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I Don't Want #MeToo Movement To Fizzle Out, Says Dangal Girl Sanya Malhotra

In conversation with Giridhar Jha from Outlook, actress Sanya Malhotra says she is lucky to be working in Bollywood at a time when young actresses are getting exciting characters to play.

I Don't Want #MeToo Movement To Fizzle Out, Says <em>Dangal</em> Girl Sanya Malhotra
I Don't Want #MeToo Movement To Fizzle Out, Says Dangal Girl Sanya Malhotra
outlookindia.com
2019-03-11T15:24:08+0530

Sanya Malhotra, known as Dangal girl, made her debut in an Aamir Khan blockbuster and went on to a Vishal Bhardwaj movie, Pataakha, which did not click. However, her last release, Badhaai Ho, took the box office by storm because of its unusual content. In conversation with Giridhar Jha, she says she is lucky to be working in Bollywood at a time when young actresses are getting exciting characters to play. Excerpts:

The grand success of Badhaai Ho has taken everybody by surprise. Did you expect it to be such a hit when you had signed the film?

It is quite surprising to get such a response from the audiences. I am really happy and overwhelmed. It is a very joyful time for all of us. When I first heard its script I instantly agreed to do it because I knew that many people would like it. I am still receiving a lot of messages from the people who have watched it six to seven times.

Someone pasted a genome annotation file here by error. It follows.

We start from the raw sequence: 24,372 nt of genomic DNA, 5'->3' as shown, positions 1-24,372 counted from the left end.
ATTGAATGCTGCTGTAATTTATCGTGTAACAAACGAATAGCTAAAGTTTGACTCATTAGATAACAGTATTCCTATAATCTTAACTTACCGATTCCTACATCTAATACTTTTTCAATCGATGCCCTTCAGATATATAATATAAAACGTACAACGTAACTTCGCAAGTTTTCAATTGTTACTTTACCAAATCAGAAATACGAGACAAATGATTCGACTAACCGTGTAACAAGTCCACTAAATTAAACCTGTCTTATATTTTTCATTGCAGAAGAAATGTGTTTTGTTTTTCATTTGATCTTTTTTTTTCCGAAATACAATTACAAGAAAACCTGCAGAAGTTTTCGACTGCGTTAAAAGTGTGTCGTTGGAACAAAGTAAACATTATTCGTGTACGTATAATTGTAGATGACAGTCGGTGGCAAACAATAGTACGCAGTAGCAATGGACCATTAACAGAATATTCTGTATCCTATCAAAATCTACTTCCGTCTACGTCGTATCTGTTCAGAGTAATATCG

Why do you think the audiences are lapping up films with unusual content like never before?

It is great that such films have done exceptionally well at the box office in recent times. The audiences relate to good content and you cannot befool them by dishing out anything in the name of entertainment. They are very intelligent and will not waste money on anything which is not good enough. The major factor behind the success of a movie like Badhaai Ho is that the audiences are now more open to watching such films than ever in the past. I am happy to be part of the industry at a time when people are writing so many good scripts and characters. It is wonderful for both the industry and the audiences.

Some of these films have really strong, pivotal characters for the actresses. The industry rarely considered women-centric movies to be commercially viable earlier?